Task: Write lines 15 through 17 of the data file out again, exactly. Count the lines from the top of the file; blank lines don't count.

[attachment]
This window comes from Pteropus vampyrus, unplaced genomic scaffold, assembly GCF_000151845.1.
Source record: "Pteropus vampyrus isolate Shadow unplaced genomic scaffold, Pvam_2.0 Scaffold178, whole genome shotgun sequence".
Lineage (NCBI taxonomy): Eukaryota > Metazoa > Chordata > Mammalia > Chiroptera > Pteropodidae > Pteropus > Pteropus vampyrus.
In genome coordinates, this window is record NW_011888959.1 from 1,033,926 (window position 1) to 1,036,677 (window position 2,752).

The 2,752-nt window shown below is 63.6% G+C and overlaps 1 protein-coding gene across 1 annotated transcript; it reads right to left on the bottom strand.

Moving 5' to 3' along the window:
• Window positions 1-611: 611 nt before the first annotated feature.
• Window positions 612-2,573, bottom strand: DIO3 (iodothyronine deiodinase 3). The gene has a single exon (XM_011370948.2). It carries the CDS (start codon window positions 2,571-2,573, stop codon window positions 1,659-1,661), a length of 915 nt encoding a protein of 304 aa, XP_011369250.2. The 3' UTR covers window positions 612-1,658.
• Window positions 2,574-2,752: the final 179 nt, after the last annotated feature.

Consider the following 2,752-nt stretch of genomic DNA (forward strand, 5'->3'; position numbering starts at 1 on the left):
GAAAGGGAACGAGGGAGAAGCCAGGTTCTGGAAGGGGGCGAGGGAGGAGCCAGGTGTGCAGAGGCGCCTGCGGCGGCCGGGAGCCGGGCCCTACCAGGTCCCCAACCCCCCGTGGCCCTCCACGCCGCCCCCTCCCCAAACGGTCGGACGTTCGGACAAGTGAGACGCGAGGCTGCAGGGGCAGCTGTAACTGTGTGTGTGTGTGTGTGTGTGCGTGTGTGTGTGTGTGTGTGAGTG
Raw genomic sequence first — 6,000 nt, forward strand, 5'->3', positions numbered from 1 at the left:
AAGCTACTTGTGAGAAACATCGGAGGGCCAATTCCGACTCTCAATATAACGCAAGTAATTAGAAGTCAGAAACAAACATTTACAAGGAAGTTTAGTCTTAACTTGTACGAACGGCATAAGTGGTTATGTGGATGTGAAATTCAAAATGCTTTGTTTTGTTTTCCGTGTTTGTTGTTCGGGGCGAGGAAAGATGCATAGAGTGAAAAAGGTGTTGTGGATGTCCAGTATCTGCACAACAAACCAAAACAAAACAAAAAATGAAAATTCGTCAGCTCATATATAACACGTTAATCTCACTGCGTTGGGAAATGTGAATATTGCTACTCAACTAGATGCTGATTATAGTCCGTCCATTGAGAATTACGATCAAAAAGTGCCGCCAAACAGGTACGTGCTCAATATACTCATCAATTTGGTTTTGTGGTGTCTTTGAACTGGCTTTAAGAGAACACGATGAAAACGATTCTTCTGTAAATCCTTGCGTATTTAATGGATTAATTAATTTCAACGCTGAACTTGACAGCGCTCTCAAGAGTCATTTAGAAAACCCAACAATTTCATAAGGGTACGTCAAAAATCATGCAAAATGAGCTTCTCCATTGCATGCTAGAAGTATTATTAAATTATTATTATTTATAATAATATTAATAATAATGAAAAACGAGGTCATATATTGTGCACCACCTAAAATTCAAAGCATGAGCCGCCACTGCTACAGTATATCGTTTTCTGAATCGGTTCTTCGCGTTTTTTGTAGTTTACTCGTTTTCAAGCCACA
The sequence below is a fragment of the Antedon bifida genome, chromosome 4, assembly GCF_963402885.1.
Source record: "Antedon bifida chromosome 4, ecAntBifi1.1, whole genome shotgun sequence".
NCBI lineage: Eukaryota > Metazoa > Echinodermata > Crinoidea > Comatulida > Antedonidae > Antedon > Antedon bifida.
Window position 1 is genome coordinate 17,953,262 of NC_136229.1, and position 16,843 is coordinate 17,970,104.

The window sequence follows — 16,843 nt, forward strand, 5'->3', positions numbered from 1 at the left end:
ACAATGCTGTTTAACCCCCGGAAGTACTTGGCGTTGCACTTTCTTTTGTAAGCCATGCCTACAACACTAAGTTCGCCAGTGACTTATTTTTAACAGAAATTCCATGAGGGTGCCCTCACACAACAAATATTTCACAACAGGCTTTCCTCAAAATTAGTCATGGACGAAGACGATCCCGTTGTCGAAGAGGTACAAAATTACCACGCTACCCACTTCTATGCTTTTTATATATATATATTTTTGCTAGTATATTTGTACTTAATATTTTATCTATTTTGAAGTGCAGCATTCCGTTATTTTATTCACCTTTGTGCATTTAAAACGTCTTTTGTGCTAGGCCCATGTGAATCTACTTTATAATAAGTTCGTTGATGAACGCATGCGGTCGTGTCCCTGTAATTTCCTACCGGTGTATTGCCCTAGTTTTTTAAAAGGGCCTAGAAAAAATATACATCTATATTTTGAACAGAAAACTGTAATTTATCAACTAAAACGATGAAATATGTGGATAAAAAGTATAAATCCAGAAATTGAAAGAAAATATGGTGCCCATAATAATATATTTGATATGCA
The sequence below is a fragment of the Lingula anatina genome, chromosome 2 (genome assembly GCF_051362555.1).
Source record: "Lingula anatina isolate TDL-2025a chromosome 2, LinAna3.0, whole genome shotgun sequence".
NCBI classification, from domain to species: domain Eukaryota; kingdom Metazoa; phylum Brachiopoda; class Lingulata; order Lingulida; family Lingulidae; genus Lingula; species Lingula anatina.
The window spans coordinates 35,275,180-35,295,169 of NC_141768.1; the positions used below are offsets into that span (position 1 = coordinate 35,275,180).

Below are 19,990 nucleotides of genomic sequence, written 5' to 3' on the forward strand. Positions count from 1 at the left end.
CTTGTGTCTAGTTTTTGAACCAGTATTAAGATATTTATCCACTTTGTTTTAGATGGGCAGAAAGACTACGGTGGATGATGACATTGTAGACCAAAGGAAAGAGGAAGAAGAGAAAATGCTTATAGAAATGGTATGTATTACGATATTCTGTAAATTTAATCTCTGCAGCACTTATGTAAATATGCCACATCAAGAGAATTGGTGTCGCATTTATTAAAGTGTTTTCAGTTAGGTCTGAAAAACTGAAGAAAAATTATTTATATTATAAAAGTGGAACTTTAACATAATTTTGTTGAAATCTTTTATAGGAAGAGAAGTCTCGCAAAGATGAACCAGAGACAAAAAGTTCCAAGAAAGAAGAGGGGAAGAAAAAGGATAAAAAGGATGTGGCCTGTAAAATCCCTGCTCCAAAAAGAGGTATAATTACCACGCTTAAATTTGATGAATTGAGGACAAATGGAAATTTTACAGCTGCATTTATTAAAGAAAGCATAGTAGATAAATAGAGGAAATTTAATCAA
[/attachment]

Source record: "Antedon bifida chromosome 4, ecAntBifi1.1, whole genome shotgun sequence".
NCBI lineage: Eukaryota > Metazoa > Echinodermata > Crinoidea > Comatulida > Antedonidae > Antedon > Antedon bifida.
Window position 1 is genome coordinate 17,953,262 of NC_136229.1, and position 16,843 is coordinate 17,970,104.